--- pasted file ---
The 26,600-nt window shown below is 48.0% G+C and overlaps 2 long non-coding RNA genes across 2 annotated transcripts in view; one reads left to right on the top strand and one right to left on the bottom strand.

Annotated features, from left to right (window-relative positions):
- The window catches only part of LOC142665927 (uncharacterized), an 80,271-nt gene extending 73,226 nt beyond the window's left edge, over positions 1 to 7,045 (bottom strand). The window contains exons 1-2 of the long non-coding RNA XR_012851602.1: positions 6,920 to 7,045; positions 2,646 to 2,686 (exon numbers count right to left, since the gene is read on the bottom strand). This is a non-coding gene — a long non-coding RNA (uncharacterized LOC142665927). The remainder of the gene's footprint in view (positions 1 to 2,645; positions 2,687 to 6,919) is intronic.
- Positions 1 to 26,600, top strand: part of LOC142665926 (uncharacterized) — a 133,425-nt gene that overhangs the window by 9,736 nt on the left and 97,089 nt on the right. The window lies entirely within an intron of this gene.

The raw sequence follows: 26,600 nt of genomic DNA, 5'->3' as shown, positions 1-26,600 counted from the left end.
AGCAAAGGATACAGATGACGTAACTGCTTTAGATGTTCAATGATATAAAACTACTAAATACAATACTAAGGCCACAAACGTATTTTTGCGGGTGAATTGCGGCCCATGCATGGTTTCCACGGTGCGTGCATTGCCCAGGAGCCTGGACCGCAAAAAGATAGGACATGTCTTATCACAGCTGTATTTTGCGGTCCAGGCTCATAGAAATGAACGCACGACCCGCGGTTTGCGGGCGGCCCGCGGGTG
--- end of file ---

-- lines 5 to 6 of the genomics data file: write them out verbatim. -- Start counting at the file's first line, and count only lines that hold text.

The raw sequence follows: 26,600 nt of genomic DNA, 5'->3' as shown, positions 1-26,600 counted from the left end.
AGCAAAGGATACAGATGACGTAACTGCTTTAGATGTTCAATGATATAAAACTACTAAATACAATACTAAGGCCACAAACGTATTTTTGCGGGTGAATTGCGGCCCATGCATGGTTTCCACGGTGCGTGCATTGCCCAGGAGCCTGGACCGCAAAAAGATAGGACATGTCTTATCACAGCTGTATTTTGCGGTCCAGGCTCATAGAAATGAACGCACGACCCGCGGTTTGCGGGCGGCCCGCGGGTG